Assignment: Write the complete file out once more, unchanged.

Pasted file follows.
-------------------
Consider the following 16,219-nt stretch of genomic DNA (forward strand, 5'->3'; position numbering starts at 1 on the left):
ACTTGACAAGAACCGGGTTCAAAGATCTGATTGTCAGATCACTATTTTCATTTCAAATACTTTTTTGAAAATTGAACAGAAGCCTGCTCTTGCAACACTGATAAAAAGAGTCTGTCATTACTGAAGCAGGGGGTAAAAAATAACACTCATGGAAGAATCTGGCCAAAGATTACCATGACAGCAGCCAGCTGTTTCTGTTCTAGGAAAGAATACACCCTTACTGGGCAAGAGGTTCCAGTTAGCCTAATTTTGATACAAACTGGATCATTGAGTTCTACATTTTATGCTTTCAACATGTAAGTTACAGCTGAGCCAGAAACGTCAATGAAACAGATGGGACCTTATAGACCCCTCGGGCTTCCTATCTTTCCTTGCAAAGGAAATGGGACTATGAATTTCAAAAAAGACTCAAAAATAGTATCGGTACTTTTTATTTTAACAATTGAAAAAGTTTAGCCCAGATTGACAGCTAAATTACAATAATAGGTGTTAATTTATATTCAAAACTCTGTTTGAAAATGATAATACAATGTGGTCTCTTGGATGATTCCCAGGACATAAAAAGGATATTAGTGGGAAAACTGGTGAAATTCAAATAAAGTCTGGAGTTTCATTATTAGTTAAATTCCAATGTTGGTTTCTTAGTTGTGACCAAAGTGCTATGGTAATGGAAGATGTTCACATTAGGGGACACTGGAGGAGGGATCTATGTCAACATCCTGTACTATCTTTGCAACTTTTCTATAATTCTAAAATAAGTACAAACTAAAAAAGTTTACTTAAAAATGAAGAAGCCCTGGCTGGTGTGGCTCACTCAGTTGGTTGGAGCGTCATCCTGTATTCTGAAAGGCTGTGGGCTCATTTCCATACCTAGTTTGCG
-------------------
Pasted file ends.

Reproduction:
Consider the following 16,219-nt stretch of genomic DNA (forward strand, 5'->3'; position numbering starts at 1 on the left):
ACTTGACAAGAACCGGGTTCAAAGATCTGATTGTCAGATCACTATTTTCATTTCAAATACTTTTTTGAAAATTGAACAGAAGCCTGCTCTTGCAACACTGATAAAAAGAGTCTGTCATTACTGAAGCAGGGGGTAAAAAATAACACTCATGGAAGAATCTGGCCAAAGATTACCATGACAGCAGCCAGCTGTTTCTGTTCTAGGAAAGAATACACCCTTACTGGGCAAGAGGTTCCAGTTAGCCTAATTTTGATACAAACTGGATCATTGAGTTCTACATTTTATGCTTTCAACATGTAAGTTACAGCTGAGCCAGAAACGTCAATGAAACAGATGGGACCTTATAGACCCCTCGGGCTTCCTATCTTTCCTTGCAAAGGAAATGGGACTATGAATTTCAAAAAAGACTCAAAAATAGTATCGGTACTTTTTATTTTAACAATTGAAAAAGTTTAGCCCAGATTGACAGCTAAATTACAATAATAGGTGTTAATTTATATTCAAAACTCTGTTTGAAAATGATAATACAATGTGGTCTCTTGGATGATTCCCAGGACATAAAAAGGATATTAGTGGGAAAACTGGTGAAATTCAAATAAAGTCTGGAGTTTCATTATTAGTTAAATTCCAATGTTGGTTTCTTAGTTGTGACCAAAGTGCTATGGTAATGGAAGATGTTCACATTAGGGGACACTGGAGGAGGGATCTATGTCAACATCCTGTACTATCTTTGCAACTTTTCTATAATTCTAAAATAAGTACAAACTAAAAAAGTTTACTTAAAAATGAAGAAGCCCTGGCTGGTGTGGCTCACTCAGTTGGTTGGAGCGTCATCCTGTATTCTGAAAGGCTGTGGGCTCATTTCCATACCTAGTTTGCG